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Home > Press > In search of new ways of producing nano-materials: Kong’s research focuses on how to make and control novel forms of thin-film carbon

Photo: M. Scott Brauer
Photo: M. Scott Brauer

Abstract:
A life in academia was a natural career path for Jing Kong, the daughter of two Chinese academics at Tianjin Finance and Economics University: Her father taught and was editor of a journal, and her mother was in the university's foreign trade department and later worked with graduate students.

In search of new ways of producing nano-materials: Kong’s research focuses on how to make and control novel forms of thin-film carbon

Cambridge, MA | Posted on May 9th, 2012

Last year, after seven years at MIT, Kong was granted tenure as the ITT Career Development Associate Professor of Electrical Engineering.

Her interest in science and technology started, as it does for many people, with an inspiring teacher. "I had many very good teachers," Kong recalls, but there was "one in particular, a teacher of physics in middle school , Baoyi Liu. He gave me a lot of encouragement, and helped me to be interested" in the subject.

While in high school, "I took part in math, physics and chemistry competitions. I was chosen for the preparation class for a chemistry Olympics," Kong says. Although she didn't end up being chosen for the team, her year of preparation for the event at a Beijing high school entitled her to admission to one of China's top universities. She chose Beijing University because of its close proximity to her hometown.

Kong studied English during her undergraduate years, encouraged by many of her classmates who were planning to go abroad to finish their studies. After graduating in 1997, she decided to attend Stanford University for graduate studies — because, she says, its acceptance letter was first to arrive.

At Stanford, Kong began studying carbon nanotubes, microscopic cylinders formed by single-atom-thick sheets of carbon, which were by then a hot research area. She credits her "very talented" thesis advisor, Hongjie Dai, for the fact that her research in that field, which focused on finding better ways of synthesizing the material, was "very fruitful, and produced quite a lot of publications."

Working with several other graduate students, Kong found what turned out to be a very effective way of improving the production of nanotubes and controlling their growth, which made it much easier to produce electronic devices from them. "It turned out to be very useful," she says, and the team shared the technique with many other research groups.

While she enjoyed her work at Stanford, Kong eventually felt burned out and a bit lost, and began questioning the meaning of her efforts — so she joined a campus evangelical fellowship. At first, she says, "I was very much resistant to that idea that there is a God, but my perception changed after a seminar and discussion there." By the time she graduated, she recalls, she had become a Christian; ever since, she says, her faith has played "a critical role in my life."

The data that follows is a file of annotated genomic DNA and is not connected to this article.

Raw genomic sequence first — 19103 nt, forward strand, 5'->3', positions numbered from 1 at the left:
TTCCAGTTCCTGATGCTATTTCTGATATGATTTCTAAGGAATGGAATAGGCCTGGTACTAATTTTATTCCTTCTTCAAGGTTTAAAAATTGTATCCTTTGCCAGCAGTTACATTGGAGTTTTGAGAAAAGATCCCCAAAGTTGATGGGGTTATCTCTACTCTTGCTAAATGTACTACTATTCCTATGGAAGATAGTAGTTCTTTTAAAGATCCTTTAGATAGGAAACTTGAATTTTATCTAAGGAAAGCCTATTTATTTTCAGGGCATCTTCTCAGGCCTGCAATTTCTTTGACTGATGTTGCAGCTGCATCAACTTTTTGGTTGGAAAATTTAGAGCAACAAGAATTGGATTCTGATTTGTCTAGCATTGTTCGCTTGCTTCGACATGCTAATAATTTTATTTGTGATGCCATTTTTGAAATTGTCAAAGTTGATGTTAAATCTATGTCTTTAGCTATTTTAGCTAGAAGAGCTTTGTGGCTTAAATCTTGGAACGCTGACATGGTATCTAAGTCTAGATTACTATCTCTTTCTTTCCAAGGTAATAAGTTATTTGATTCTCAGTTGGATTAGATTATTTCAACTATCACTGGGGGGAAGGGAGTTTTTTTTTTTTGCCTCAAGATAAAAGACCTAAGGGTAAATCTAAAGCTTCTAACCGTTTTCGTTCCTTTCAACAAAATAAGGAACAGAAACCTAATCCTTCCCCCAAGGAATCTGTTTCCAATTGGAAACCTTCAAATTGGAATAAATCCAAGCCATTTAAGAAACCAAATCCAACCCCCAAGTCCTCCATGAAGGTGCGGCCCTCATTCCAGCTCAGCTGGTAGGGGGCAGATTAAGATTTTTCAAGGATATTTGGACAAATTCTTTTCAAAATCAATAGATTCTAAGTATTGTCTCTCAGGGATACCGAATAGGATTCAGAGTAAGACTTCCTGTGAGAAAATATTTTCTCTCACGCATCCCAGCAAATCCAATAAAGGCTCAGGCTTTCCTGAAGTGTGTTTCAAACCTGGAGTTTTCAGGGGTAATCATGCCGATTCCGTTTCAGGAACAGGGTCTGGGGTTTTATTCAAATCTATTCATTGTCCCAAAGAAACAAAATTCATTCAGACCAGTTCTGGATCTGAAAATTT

Kong's first job after earning her doctorate was as a researcher at NASA's Ames Research Center, near the Stanford campus. (Her husband, He Dong, an electrical engineer whom she had met at Beijing University and then married while pursuing her doctorate, already had a job in the Bay Area.) But she found pure research unsatisfying, and longed to return to an academic environment where she could work with students and spend her life in a more meaningful way, sharing her religious faith with others. She received an offer from MIT, and after a brief stint as a postdoc at Delft University in the Netherlands, she started work at the Institute in 2004. She and her husband are now raising two daughters.

Kong's research at MIT has continued to focus on carbon nanomaterials, including nanotubes and graphene sheets. She has pioneered a new method of producing large sheets of graphene — previously available only in tiny flakes — and is continuing to work on improving the method. "I want to improve the quality of the material we make, and share the methods with colleagues," she says.

With carbon nanotubes, she has focused on developing ways to use the tiny structures as extremely sensitive chemical detectors for toxic gases, and ways of integrating them into new kinds of electronic devices.

Kong is emphatic about what is most important to her. "The research is only a platform for me to do God's work," she says. "His creation, the way he made this world, is very interesting. It's amazing, really."

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Contacts:
David L. Chandler
MIT News Office

617-253-2704

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